The 14th CRAFT BIKE TRANSALP powered by NISSAN kicked off with a fulminant sprint to decide the stage win. In the end, after 95.55 kilometers and 2,366 meters in elevation from Mittenwald (GER) to Weerberg (AUT), the victory went to Switzerland’s Urs Huber and Konny Looser who nailed the winning time of 3:34:51.4 hours. Thus, Team Stöckli was only 1.3 seconds ahead of runner-up Team Bulls 1 (3:34:52.7) with serial winner Karl Platt (GER) and his French team mate Thomas Dietsch. Another 0.5 second behind were Italian riders Massimo de Bertolis and Johann Pallhuber of Srmax Autopolar Cannondale (3:34:53.2) rounding out the podium as third.
According to the successful sprint, a dream came true for the youngest team in the circle of podium candidates; especially for Huber, who secured the Yellow Leaderjersey at his first ever Transalp appearance right away. “Our goal was to bring home one stage win. It’s incredible that we did it at the first day already,” the 25-years-old farmer, who had reached the Tyrolean mountain village as first Transalp participant, said.
But despite all reasonable good moods, Huber was realistic enough to dampen the euphoria. “There is still a whole week more to come. I would say it’s still a tie of 0:0.”
The mountain bike pro from Jonen thus drew attention to the final result. Besides the top-3 having finished all within only two seconds, also the fourth and fifth ranked teams Multivan Merida Biking with Hannes Genze (GER) and Andreas Kugler (SUI) as well as Centurion-Vaude consisting of German racers Markus Kaufmann and Rupert Palmberger are also within reach of the top spot being only 3.2 and 8.1 seconds behind.
Today’s race is promising for the days to come
None of the podium candidates had been able to break away over the course of day one. From start to finish and across the two peaks Hochalmsattel and Plumsjoch, the best ten riders had been – except of a few minor breaks – together, eyeballing and testing each other.
Only the final ascent up to Weerberg brought a tight upping of the tempo without breaking the group.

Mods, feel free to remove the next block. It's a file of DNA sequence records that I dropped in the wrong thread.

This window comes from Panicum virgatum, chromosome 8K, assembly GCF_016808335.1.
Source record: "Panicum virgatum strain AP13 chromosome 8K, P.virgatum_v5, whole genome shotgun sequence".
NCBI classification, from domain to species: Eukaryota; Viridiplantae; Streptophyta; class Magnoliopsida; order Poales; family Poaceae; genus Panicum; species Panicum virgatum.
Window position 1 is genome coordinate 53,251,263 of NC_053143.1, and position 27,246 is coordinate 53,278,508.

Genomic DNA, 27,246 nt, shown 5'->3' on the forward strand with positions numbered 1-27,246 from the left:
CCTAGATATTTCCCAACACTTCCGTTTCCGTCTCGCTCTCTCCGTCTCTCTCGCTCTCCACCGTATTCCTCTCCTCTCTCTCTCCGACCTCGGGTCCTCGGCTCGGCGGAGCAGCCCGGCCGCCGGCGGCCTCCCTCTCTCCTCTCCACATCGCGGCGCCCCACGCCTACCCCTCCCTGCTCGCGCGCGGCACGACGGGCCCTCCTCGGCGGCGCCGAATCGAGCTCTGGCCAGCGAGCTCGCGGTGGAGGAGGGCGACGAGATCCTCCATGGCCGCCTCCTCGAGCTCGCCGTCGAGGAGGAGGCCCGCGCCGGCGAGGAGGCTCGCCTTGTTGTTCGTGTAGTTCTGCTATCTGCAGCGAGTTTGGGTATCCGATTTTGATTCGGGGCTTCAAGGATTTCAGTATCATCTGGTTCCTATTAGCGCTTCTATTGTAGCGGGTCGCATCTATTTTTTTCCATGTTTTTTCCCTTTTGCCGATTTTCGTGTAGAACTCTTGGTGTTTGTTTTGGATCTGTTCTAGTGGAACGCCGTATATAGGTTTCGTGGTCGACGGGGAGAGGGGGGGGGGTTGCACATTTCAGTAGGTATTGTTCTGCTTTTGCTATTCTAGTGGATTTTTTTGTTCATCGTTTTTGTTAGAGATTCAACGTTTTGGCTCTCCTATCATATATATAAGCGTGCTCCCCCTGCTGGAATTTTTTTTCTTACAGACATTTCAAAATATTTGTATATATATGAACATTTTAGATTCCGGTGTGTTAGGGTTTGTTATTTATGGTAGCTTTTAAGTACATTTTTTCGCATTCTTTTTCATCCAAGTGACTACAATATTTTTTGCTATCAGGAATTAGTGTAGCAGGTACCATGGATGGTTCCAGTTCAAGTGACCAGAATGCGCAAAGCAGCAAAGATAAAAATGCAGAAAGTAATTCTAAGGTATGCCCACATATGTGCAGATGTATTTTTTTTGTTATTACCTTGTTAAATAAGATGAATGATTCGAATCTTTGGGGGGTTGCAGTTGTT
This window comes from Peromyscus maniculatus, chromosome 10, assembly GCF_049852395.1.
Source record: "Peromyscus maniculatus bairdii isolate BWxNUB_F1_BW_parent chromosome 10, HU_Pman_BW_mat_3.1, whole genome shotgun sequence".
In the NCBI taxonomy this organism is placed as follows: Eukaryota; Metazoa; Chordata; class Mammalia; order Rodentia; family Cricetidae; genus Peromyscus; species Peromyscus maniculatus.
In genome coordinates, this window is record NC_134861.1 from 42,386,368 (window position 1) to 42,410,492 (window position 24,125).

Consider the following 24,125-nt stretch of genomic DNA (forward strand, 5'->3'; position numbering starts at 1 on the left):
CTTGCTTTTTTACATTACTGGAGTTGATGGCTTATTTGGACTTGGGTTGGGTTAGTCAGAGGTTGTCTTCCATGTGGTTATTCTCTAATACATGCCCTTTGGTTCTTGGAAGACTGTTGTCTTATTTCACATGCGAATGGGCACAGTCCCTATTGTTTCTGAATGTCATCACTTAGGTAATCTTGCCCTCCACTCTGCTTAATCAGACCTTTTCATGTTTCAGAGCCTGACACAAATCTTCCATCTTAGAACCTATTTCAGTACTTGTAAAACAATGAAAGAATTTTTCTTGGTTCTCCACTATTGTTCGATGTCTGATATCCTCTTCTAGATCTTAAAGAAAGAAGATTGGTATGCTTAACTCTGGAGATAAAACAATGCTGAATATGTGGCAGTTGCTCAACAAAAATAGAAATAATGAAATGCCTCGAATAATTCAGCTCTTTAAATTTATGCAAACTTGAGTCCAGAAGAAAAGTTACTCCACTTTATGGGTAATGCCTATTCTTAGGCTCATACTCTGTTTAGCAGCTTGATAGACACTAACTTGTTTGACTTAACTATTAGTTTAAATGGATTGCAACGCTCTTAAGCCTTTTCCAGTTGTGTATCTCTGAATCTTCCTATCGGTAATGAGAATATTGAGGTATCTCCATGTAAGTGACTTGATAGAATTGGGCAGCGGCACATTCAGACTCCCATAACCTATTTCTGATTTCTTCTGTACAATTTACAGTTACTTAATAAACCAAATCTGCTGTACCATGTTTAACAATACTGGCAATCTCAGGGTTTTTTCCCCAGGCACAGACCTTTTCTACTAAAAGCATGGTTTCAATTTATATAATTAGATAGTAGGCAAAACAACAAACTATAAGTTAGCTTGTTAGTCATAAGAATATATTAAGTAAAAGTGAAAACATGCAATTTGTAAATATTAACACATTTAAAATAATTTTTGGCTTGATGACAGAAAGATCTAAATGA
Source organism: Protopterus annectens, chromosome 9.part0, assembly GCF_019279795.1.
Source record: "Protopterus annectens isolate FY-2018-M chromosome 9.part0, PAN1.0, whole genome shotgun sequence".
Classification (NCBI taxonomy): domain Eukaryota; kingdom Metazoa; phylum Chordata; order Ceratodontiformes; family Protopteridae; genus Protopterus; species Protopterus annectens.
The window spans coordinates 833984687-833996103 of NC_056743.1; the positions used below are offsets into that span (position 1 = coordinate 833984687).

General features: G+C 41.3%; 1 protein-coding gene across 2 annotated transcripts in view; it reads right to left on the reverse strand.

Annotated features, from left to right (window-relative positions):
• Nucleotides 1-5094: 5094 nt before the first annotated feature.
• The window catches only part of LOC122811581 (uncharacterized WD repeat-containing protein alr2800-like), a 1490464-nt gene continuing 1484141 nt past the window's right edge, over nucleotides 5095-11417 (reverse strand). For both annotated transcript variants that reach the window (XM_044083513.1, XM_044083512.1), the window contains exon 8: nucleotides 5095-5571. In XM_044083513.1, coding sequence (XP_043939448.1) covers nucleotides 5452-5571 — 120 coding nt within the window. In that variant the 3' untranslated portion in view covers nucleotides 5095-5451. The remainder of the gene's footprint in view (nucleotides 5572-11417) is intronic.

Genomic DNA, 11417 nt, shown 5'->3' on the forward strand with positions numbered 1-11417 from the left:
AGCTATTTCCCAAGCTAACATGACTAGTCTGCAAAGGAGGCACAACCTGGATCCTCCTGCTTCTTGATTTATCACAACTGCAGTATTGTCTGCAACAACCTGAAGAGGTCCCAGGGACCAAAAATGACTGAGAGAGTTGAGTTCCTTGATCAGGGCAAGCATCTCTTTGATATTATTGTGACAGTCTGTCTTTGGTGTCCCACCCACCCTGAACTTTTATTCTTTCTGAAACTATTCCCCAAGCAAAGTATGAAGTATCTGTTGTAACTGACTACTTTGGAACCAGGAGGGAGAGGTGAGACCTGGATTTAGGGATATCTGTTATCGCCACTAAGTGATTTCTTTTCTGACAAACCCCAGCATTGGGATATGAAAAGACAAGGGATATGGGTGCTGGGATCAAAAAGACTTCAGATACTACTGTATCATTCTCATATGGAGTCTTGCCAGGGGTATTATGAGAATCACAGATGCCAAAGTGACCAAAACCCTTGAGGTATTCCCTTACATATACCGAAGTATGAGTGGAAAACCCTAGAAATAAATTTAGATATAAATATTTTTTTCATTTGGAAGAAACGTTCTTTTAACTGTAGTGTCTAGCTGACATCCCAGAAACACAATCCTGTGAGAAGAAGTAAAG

According to this, not only Huber and Looser, who will race in Yellow tomorrow, expect an ongoing close battle for the overall lead. Also Mr. Transalp Karl Platt, who crossed the finish line in second position, resembles it.
“All of the teams in front are competing on a very high level. And I bet that no one had laid it on the line already. It’s going to be very tough and exciting. So far, there is no top favorite,” the eight-time Transalp champion said. However, Platt is still hoping for a form increase of his new team partner.
“I felt strong today and could have gone for more. But Thomas (Dietsch) is still suffering from jetlag. He just came over from the BC Bike race in Canada. So, he for sure will get better”, so Platt’s hidden declaration of war.
Binder and Troesch take over Pink Leaderjerseys
On the women’s side, Natascha Binder and Danièle Troesch were the ones going for the big shot in 4:29:05.0 hours. Although the German-French pairing had been among the inner circle of top favorites, the day didn’t seem to bring a happy end for team Felt Ötztal X-Bionic/Rotwild.
Both racers had been more than 1.5 minutes behind of long-time leading Martina Miessgang (AUT) and Katrin Neumann (GER). But the Mountain Heroes lost all of their lead when they got delayed by a bigger group in the downhill from Plumsjoch with no chance to pass. Troesch and Binder took advantage and closed the lines again.